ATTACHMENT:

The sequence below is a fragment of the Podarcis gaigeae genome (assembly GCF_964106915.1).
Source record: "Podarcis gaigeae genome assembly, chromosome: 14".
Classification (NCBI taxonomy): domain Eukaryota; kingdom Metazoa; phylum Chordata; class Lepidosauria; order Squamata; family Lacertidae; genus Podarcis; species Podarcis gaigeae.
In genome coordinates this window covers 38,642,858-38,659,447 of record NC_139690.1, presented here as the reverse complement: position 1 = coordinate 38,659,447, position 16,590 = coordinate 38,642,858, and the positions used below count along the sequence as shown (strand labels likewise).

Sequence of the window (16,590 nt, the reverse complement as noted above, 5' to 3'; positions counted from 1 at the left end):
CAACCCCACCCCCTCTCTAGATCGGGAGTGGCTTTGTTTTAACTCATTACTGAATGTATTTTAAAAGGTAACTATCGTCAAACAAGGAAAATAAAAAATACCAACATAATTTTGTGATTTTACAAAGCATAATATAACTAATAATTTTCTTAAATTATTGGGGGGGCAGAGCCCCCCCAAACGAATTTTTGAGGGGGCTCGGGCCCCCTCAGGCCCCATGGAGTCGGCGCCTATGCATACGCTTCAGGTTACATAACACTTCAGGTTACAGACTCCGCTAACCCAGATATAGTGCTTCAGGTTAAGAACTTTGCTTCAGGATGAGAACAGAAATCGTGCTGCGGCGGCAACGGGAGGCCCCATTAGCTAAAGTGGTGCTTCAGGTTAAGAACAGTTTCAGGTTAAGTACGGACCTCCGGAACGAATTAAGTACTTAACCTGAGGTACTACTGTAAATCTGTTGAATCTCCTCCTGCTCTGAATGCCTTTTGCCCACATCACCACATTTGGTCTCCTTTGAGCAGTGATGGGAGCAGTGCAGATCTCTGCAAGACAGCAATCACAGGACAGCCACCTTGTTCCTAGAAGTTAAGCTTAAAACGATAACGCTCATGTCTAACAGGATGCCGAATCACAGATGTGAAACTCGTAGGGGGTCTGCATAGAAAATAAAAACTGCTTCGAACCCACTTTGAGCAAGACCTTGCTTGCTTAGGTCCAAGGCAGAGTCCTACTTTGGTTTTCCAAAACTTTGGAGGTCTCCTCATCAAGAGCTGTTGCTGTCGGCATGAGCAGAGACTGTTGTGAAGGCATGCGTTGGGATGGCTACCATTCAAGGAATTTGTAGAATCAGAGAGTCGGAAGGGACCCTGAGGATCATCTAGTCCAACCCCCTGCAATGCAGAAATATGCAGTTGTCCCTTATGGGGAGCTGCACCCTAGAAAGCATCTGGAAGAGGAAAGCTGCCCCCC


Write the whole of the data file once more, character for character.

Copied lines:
The sequence below is a fragment of the Podarcis gaigeae genome (assembly GCF_964106915.1).
Source record: "Podarcis gaigeae genome assembly, chromosome: 14".
Classification (NCBI taxonomy): domain Eukaryota; kingdom Metazoa; phylum Chordata; class Lepidosauria; order Squamata; family Lacertidae; genus Podarcis; species Podarcis gaigeae.
In genome coordinates this window covers 38,642,858-38,659,447 of record NC_139690.1, presented here as the reverse complement: position 1 = coordinate 38,659,447, position 16,590 = coordinate 38,642,858, and the positions used below count along the sequence as shown (strand labels likewise).

Sequence of the window (16,590 nt, the reverse complement as noted above, 5' to 3'; positions counted from 1 at the left end):
CAACCCCACCCCCTCTCTAGATCGGGAGTGGCTTTGTTTTAACTCATTACTGAATGTATTTTAAAAGGTAACTATCGTCAAACAAGGAAAATAAAAAATACCAACATAATTTTGTGATTTTACAAAGCATAATATAACTAATAATTTTCTTAAATTATTGGGGGGGCAGAGCCCCCCCAAACGAATTTTTGAGGGGGCTCGGGCCCCCTCAGGCCCCATGGAGTCGGCGCCTATGCATACGCTTCAGGTTACATAACACTTCAGGTTACAGACTCCGCTAACCCAGATATAGTGCTTCAGGTTAAGAACTTTGCTTCAGGATGAGAACAGAAATCGTGCTGCGGCGGCAACGGGAGGCCCCATTAGCTAAAGTGGTGCTTCAGGTTAAGAACAGTTTCAGGTTAAGTACGGACCTCCGGAACGAATTAAGTACTTAACCTGAGGTACTACTGTAAATCTGTTGAATCTCCTCCTGCTCTGAATGCCTTTTGCCCACATCACCACATTTGGTCTCCTTTGAGCAGTGATGGGAGCAGTGCAGATCTCTGCAAGACAGCAATCACAGGACAGCCACCTTGTTCCTAGAAGTTAAGCTTAAAACGATAACGCTCATGTCTAACAGGATGCCGAATCACAGATGTGAAACTCGTAGGGGGTCTGCATAGAAAATAAAAACTGCTTCGAACCCACTTTGAGCAAGACCTTGCTTGCTTAGGTCCAAGGCAGAGTCCTACTTTGGTTTTCCAAAACTTTGGAGGTCTCCTCATCAAGAGCTGTTGCTGTCGGCATGAGCAGAGACTGTTGTGAAGGCATGCGTTGGGATGGCTACCATTCAAGGAATTTGTAGAATCAGAGAGTCGGAAGGGACCCTGAGGATCATCTAGTCCAACCCCCTGCAATGCAGAAATATGCAGTTGTCCCTTATGGGGAGCTGCACCCTAGAAAGCATCTGGAAGAGGAAAGCTGCCCCCC